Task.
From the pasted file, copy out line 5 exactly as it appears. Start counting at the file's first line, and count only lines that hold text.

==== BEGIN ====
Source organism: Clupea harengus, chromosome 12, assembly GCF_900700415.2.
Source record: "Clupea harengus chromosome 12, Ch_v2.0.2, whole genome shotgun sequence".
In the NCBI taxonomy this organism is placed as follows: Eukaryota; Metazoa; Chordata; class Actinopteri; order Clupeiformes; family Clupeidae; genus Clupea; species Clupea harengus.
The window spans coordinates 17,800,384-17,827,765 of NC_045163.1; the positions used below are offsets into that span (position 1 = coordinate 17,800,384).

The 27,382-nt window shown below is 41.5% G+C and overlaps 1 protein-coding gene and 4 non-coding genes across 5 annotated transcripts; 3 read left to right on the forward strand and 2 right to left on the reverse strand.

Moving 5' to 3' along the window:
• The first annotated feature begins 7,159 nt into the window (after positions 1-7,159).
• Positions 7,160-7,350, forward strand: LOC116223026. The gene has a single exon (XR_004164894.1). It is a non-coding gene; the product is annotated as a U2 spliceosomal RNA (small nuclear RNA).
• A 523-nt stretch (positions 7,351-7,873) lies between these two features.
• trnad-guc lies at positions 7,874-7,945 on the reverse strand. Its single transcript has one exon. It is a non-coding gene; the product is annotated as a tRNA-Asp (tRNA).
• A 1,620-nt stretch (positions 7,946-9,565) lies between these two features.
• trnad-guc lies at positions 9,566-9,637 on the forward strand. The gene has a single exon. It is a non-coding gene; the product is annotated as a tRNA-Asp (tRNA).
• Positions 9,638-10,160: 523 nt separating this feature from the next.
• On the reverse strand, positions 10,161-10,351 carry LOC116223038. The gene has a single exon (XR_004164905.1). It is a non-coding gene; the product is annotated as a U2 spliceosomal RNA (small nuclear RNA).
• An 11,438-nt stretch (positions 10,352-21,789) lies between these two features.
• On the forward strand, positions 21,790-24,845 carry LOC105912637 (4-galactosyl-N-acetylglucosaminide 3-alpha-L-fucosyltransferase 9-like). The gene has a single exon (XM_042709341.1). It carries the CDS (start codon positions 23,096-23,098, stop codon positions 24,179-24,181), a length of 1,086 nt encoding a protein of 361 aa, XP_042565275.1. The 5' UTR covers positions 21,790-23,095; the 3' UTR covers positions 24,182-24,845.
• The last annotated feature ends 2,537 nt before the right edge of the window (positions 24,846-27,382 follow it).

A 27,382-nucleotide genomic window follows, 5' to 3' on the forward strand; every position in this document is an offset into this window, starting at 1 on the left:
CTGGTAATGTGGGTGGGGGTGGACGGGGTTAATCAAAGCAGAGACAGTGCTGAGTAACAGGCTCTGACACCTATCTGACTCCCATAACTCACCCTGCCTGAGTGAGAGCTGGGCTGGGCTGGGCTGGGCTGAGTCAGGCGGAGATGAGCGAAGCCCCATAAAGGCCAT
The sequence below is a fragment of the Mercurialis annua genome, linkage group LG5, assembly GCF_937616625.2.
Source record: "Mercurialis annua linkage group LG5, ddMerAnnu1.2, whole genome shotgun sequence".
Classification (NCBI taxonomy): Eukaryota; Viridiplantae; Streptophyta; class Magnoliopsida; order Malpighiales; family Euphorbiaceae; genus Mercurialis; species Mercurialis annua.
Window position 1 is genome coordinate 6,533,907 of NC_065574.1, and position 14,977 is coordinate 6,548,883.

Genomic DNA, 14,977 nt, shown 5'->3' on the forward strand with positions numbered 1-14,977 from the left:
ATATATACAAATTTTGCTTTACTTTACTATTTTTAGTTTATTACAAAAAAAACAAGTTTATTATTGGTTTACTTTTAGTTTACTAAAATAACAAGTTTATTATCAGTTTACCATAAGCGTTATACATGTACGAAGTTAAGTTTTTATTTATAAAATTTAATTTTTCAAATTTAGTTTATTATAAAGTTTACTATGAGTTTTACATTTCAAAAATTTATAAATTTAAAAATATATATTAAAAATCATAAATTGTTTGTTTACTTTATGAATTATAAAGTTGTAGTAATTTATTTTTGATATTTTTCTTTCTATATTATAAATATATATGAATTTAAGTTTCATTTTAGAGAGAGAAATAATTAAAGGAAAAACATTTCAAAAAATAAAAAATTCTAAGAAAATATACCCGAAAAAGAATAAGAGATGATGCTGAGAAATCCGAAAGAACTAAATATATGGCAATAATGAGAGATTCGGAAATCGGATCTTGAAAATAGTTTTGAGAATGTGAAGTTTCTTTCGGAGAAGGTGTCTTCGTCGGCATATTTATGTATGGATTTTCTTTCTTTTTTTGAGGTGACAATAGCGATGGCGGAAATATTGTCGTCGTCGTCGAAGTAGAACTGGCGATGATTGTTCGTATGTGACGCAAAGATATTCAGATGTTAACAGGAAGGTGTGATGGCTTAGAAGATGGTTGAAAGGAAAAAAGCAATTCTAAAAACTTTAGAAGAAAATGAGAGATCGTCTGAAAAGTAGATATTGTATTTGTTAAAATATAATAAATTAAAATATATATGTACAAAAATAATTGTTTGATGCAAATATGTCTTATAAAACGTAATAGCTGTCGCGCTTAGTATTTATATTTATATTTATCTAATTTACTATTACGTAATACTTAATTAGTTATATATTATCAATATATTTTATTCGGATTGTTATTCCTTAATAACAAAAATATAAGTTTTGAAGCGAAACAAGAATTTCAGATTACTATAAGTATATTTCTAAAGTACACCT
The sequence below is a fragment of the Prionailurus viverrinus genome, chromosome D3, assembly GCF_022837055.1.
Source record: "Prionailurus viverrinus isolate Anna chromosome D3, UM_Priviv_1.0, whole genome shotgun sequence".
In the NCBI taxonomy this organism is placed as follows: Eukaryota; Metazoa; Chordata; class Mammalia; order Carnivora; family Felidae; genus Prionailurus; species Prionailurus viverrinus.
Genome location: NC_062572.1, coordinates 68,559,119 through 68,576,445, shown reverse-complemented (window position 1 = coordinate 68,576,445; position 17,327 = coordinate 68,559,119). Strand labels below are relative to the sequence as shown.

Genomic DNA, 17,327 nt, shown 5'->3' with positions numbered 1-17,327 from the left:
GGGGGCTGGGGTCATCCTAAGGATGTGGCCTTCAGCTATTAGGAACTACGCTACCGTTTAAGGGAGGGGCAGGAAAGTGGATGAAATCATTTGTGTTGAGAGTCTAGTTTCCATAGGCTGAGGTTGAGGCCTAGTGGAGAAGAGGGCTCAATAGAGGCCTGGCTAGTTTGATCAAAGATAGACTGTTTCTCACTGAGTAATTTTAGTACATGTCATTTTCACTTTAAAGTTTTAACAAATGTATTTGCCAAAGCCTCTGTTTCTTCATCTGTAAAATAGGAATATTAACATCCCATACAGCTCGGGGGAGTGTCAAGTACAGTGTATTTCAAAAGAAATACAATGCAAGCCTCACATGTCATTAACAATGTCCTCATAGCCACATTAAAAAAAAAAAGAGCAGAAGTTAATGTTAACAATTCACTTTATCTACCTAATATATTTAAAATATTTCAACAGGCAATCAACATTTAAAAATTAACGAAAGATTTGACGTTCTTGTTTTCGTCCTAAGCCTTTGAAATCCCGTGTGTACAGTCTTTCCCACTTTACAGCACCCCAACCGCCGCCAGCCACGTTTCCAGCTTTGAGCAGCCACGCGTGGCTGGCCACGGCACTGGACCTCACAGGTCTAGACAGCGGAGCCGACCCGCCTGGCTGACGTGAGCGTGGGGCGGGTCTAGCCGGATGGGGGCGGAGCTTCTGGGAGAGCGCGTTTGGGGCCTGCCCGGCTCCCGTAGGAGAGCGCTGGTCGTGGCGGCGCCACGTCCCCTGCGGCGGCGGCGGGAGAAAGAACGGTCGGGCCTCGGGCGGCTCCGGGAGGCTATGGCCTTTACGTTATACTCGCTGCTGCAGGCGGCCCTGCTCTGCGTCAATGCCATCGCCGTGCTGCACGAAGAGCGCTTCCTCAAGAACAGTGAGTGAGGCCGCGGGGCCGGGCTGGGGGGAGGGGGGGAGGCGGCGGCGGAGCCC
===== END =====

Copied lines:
The 27,382-nt window shown below is 41.5% G+C and overlaps 1 protein-coding gene and 4 non-coding genes across 5 annotated transcripts; 3 read left to right on the forward strand and 2 right to left on the reverse strand.